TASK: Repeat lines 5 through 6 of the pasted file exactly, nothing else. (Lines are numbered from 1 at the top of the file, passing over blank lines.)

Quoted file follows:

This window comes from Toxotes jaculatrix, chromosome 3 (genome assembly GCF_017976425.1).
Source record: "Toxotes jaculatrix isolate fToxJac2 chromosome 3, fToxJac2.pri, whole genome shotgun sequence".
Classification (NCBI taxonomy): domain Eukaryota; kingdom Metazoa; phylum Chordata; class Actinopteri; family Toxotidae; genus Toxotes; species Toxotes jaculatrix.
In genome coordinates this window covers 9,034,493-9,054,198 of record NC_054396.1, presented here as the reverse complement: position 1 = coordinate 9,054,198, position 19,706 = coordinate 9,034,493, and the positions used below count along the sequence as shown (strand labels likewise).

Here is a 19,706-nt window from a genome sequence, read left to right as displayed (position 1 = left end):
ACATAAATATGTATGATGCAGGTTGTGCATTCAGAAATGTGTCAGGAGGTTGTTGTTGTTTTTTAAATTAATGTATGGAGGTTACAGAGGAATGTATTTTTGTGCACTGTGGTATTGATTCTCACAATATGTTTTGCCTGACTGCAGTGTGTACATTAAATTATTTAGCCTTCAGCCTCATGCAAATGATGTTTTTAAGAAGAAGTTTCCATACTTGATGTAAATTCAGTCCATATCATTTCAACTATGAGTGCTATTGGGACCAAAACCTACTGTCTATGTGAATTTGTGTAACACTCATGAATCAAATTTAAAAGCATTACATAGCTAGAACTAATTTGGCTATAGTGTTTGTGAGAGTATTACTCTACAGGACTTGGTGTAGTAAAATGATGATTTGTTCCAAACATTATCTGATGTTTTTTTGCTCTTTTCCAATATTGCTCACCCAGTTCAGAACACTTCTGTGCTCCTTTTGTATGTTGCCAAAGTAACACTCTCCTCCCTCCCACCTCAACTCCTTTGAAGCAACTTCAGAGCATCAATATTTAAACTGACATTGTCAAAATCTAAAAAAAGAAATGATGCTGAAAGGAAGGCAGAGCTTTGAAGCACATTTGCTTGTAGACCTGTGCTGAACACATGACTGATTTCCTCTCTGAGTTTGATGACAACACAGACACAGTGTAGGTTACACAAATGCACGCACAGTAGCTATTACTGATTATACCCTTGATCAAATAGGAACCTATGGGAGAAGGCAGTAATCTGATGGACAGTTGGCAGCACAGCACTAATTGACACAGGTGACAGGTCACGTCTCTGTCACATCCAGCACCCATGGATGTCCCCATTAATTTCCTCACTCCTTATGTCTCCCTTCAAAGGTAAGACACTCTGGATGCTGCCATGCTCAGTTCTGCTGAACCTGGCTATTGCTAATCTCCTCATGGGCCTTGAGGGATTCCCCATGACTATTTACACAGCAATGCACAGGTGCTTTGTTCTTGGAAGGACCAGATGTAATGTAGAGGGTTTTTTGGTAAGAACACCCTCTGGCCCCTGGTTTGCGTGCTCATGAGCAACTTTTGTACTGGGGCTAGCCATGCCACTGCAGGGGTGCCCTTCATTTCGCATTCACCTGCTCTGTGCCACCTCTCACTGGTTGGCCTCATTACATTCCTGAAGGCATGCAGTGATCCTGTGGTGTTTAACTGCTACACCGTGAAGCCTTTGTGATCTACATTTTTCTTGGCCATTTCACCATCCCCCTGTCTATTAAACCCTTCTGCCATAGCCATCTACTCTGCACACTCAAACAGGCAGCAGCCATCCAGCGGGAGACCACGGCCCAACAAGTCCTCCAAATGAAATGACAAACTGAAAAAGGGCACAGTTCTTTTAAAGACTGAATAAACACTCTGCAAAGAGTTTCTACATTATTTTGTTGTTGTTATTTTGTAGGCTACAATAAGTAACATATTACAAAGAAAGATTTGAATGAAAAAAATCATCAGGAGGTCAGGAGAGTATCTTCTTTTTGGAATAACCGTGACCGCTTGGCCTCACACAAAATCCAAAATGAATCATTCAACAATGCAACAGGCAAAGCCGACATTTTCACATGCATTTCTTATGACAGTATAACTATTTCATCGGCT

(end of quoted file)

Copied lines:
Here is a 19,706-nt window from a genome sequence, read left to right as displayed (position 1 = left end):
ACATAAATATGTATGATGCAGGTTGTGCATTCAGAAATGTGTCAGGAGGTTGTTGTTGTTTTTTAAATTAATGTATGGAGGTTACAGAGGAATGTATTTTTGTGCACTGTGGTATTGATTCTCACAATATGTTTTGCCTGACTGCAGTGTGTACATTAAATTATTTAGCCTTCAGCCTCATGCAAATGATGTTTTTAAGAAGAAGTTTCCATACTTGATGTAAATTCAGTCCATATCATTTCAACTATGAGTGCTATTGGGACCAAAACCTACTGTCTATGTGAATTTGTGTAACACTCATGAATCAAATTTAAAAGCATTACATAGCTAGAACTAATTTGGCTATAGTGTTTGTGAGAGTATTACTCTACAGGACTTGGTGTAGTAAAATGATGATTTGTTCCAAACATTATCTGATGTTTTTTTGCTCTTTTCCAATATTGCTCACCCAGTTCAGAACACTTCTGTGCTCCTTTTGTATGTTGCCAAAGTAACACTCTCCTCCCTCCCACCTCAACTCCTTTGAAGCAACTTCAGAGCATCAATATTTAAACTGACATTGTCAAAATCTAAAAAAAGAAATGATGCTGAAAGGAAGGCAGAGCTTTGAAGCACATTTGCTTGTAGACCTGTGCTGAACACATGACTGATTTCCTCTCTGAGTTTGATGACAACACAGACACAGTGTAGGTTACACAAATGCACGCACAGTAGCTATTACTGATTATACCCTTGATCAAATAGGAACCTATGGGAGAAGGCAGTAATCTGATGGACAGTTGGCAGCACAGCACTAATTGACACAGGTGACAGGTCACGTCTCTGTCACATCCAGCACCCATGGATGTCCCCATTAATTTCCTCACTCCTTATGTCTCCCTTCAAAGGTAAGACACTCTGGATGCTGCCATGCTCAGTTCTGCTGAACCTGGCTATTGCTAATCTCCTCATGGGCCTTGAGGGATTCCCCATGACTATTTACACAGCAATGCACAGGTGCTTTGTTCTTGGAAGGACCAGATGTAATGTAGAGGGTTTTTTGGTAAGAACACCCTCTGGCCCCTGGTTTGCGTGCTCATGAGCAACTTTTGTACTGGGGCTAGCCATGCCACTGCAGGGGTGCCCTTCATTTCGCATTCACCTGCTCTGTGCCACCTCTCACTGGTTGGCCTCATTACATTCCTGAAGGCATGCAGTGATCCTGTGGTGTTTAACTGCTACACCGTGAAGCCTTTGTGATCTACATTTTTCTTGGCCATTTCACCATCCCCCTGTCTATTAAACCCTTCTGCCATAGCCATCTACTCTGCACACTCAAACAGGCAGCAGCCATCCAGCGGGAGACCACGGCCCAACAAGTCCTCCAAATGAAATGACAAACTGAAAAAGGGCACAGTTCTTTTAAAGACTGAATAAACACTCTGCAAAGAGTTTCTACATTATTTTGTTGTTGTTATTTTGTAGGCTACAATAAGTAACATATTACAAAGAAAGATTTGAATGAAAAAAATCATCAGGAGGTCAGGAGAGTATCTTCTTTTTGGAATAACCGTGACCGCTTGGCCTCACACAAAATCCAAAATGAATCATTCAACAATGCAACAGGCAAAGCCGACATTTTCACATGCATTTCTTATGACAGTATAACTATTTCATCGGCT